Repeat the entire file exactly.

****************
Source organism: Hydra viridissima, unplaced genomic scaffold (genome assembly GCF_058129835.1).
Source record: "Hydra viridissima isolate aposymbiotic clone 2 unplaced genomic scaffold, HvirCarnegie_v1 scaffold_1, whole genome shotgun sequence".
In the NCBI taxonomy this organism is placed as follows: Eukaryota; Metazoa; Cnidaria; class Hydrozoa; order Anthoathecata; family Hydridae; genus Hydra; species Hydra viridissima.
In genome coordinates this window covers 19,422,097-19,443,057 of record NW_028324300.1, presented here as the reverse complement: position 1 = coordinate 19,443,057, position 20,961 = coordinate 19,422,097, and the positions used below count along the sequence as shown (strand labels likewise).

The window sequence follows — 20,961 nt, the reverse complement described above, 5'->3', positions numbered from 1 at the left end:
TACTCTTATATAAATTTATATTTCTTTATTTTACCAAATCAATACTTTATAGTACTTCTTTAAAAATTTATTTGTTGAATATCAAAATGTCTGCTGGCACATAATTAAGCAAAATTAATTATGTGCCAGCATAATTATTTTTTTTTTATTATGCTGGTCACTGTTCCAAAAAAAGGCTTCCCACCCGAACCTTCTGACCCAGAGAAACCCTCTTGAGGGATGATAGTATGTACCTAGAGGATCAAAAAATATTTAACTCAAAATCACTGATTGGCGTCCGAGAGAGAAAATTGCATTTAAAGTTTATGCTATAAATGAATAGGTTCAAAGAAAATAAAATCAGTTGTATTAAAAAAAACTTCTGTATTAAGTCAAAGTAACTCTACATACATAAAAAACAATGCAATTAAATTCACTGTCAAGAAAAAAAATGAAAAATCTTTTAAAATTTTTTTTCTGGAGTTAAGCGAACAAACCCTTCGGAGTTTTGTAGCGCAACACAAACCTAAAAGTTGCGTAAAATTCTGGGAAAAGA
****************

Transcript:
Source organism: Hydra viridissima, unplaced genomic scaffold (genome assembly GCF_058129835.1).
Source record: "Hydra viridissima isolate aposymbiotic clone 2 unplaced genomic scaffold, HvirCarnegie_v1 scaffold_1, whole genome shotgun sequence".
In the NCBI taxonomy this organism is placed as follows: Eukaryota; Metazoa; Cnidaria; class Hydrozoa; order Anthoathecata; family Hydridae; genus Hydra; species Hydra viridissima.
In genome coordinates this window covers 19,422,097-19,443,057 of record NW_028324300.1, presented here as the reverse complement: position 1 = coordinate 19,443,057, position 20,961 = coordinate 19,422,097, and the positions used below count along the sequence as shown (strand labels likewise).

The window sequence follows — 20,961 nt, the reverse complement described above, 5'->3', positions numbered from 1 at the left end:
TACTCTTATATAAATTTATATTTCTTTATTTTACCAAATCAATACTTTATAGTACTTCTTTAAAAATTTATTTGTTGAATATCAAAATGTCTGCTGGCACATAATTAAGCAAAATTAATTATGTGCCAGCATAATTATTTTTTTTTTATTATGCTGGTCACTGTTCCAAAAAAAGGCTTCCCACCCGAACCTTCTGACCCAGAGAAACCCTCTTGAGGGATGATAGTATGTACCTAGAGGATCAAAAAATATTTAACTCAAAATCACTGATTGGCGTCCGAGAGAGAAAATTGCATTTAAAGTTTATGCTATAAATGAATAGGTTCAAAGAAAATAAAATCAGTTGTATTAAAAAAAACTTCTGTATTAAGTCAAAGTAACTCTACATACATAAAAAACAATGCAATTAAATTCACTGTCAAGAAAAAAAATGAAAAATCTTTTAAAATTTTTTTTCTGGAGTTAAGCGAACAAACCCTTCGGAGTTTTGTAGCGCAACACAAACCTAAAAGTTGCGTAAAATTCTGGGAAAAGA